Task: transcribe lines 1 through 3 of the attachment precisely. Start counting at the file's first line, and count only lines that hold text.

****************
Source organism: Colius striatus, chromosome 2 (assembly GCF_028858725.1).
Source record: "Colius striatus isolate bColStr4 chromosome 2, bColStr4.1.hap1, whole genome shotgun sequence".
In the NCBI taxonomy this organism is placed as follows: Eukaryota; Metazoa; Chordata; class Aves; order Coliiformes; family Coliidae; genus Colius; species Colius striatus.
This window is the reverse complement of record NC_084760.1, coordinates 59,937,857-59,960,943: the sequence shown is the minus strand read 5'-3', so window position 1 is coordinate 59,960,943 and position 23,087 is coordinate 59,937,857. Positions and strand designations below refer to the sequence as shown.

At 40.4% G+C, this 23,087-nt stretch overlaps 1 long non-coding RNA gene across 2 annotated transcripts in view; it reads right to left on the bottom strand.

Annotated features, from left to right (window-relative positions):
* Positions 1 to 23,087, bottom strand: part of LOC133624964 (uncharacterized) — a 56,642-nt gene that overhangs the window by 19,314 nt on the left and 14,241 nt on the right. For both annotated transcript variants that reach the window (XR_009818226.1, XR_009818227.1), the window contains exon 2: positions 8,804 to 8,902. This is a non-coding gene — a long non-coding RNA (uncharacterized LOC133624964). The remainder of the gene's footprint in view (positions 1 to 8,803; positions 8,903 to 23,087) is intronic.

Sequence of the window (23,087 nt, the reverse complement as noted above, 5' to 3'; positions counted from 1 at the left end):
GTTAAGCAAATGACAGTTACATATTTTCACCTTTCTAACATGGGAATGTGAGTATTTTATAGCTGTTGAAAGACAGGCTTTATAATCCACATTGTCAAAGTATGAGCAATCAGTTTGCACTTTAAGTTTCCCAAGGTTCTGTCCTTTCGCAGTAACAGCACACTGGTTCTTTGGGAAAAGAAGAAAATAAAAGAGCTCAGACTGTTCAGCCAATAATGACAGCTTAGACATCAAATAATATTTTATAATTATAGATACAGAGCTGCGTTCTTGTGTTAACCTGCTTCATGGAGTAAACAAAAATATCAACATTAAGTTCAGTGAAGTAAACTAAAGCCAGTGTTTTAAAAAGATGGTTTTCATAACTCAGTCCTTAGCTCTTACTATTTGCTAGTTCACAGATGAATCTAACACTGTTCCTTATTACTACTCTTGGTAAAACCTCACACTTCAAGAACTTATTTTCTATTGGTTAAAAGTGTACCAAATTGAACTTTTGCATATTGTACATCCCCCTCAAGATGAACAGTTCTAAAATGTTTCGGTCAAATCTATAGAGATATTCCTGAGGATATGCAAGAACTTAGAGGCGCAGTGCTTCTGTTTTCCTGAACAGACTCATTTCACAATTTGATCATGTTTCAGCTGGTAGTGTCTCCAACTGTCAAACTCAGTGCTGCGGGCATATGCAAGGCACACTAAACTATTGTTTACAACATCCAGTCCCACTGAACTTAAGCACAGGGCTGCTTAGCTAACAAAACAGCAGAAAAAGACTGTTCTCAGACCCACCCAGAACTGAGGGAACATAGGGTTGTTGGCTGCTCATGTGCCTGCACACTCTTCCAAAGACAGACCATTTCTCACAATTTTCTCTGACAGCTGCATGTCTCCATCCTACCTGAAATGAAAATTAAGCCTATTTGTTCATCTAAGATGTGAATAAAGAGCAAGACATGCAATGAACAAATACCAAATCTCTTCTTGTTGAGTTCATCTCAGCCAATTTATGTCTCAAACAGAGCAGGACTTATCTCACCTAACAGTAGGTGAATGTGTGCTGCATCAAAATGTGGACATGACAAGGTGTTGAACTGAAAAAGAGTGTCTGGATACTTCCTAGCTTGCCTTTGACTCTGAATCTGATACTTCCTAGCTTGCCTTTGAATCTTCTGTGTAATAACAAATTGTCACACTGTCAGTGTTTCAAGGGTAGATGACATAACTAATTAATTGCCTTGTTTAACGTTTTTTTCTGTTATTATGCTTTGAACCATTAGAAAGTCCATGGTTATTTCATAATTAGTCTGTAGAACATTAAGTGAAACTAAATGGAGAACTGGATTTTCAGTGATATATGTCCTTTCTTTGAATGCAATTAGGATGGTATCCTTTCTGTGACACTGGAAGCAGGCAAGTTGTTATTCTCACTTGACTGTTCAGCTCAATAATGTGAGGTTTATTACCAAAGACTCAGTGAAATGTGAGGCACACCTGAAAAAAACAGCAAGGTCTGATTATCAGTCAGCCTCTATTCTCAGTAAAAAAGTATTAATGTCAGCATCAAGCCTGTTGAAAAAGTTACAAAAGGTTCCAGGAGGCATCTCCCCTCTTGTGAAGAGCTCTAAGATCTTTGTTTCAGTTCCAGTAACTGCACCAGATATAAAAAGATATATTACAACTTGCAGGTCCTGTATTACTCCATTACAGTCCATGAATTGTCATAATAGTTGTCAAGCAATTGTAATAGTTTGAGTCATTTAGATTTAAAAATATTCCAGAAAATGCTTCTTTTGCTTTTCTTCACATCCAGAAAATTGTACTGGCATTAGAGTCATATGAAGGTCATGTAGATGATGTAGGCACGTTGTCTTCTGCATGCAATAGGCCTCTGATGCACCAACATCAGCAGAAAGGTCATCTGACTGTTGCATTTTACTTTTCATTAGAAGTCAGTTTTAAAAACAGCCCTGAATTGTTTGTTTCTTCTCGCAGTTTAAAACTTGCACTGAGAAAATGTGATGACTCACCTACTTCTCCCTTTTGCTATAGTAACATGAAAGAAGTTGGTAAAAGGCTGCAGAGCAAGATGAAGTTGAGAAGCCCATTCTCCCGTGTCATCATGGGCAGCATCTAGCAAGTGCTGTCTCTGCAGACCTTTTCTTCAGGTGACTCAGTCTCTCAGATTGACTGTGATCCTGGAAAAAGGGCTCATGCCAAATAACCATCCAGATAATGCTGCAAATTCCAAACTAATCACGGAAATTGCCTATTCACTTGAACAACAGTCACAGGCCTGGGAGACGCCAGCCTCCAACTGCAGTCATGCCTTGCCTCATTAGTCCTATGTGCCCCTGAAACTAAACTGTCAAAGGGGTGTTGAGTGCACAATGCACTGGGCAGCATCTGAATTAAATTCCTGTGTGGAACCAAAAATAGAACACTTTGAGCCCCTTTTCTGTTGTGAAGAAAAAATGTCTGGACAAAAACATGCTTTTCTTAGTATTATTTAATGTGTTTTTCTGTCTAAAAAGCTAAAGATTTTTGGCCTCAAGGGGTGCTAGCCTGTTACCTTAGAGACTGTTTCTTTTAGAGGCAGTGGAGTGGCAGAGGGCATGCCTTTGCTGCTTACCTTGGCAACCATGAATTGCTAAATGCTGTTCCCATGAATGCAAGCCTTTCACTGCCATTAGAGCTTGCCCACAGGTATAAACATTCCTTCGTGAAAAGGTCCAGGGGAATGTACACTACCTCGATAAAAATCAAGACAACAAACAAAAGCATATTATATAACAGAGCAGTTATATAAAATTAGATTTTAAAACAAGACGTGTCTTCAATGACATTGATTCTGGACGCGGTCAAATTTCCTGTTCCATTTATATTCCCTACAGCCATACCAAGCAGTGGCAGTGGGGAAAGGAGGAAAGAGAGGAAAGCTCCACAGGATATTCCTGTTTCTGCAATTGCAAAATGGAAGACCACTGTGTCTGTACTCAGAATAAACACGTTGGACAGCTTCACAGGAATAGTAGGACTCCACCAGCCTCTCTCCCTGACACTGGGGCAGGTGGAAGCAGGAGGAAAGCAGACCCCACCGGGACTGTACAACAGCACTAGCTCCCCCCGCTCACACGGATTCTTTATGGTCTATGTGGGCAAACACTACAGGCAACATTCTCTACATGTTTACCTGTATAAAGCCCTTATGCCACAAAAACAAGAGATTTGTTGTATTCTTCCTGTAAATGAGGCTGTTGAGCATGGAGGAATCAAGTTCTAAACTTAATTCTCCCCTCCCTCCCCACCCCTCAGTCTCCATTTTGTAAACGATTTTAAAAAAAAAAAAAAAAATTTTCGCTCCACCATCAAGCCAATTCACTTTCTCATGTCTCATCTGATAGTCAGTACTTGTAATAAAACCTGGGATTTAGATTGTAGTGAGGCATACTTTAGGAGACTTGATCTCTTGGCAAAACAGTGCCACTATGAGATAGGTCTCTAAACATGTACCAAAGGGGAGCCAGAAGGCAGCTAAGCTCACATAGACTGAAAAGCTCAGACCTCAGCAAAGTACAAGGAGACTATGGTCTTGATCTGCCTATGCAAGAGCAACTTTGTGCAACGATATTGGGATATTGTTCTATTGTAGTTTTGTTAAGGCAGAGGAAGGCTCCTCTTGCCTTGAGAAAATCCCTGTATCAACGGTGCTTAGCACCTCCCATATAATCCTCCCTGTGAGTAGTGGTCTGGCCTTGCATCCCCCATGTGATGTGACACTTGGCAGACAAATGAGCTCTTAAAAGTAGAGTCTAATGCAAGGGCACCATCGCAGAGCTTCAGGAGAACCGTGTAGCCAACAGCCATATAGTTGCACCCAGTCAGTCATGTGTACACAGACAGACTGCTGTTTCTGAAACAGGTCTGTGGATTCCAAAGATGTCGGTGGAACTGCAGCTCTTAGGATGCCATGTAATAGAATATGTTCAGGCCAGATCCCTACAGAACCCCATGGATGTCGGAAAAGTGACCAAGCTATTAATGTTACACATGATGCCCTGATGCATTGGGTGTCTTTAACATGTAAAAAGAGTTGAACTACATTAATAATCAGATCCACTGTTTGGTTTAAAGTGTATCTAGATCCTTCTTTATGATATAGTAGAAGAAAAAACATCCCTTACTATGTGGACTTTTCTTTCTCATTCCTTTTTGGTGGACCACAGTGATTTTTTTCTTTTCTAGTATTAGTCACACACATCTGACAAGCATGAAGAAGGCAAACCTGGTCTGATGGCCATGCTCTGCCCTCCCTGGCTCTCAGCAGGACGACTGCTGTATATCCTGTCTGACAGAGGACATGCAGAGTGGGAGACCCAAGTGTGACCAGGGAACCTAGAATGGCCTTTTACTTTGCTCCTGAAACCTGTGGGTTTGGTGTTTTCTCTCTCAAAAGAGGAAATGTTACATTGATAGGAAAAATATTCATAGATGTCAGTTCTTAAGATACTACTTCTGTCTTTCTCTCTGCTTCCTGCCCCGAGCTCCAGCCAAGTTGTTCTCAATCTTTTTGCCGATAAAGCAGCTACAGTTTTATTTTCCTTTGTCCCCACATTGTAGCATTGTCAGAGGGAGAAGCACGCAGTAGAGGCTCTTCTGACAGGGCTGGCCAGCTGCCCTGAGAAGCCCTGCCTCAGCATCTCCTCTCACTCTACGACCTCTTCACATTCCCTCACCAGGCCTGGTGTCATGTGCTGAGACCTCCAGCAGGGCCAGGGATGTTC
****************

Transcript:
Source organism: Colius striatus, chromosome 2 (assembly GCF_028858725.1).
Source record: "Colius striatus isolate bColStr4 chromosome 2, bColStr4.1.hap1, whole genome shotgun sequence".
In the NCBI taxonomy this organism is placed as follows: Eukaryota; Metazoa; Chordata; class Aves; order Coliiformes; family Coliidae; genus Colius; species Colius striatus.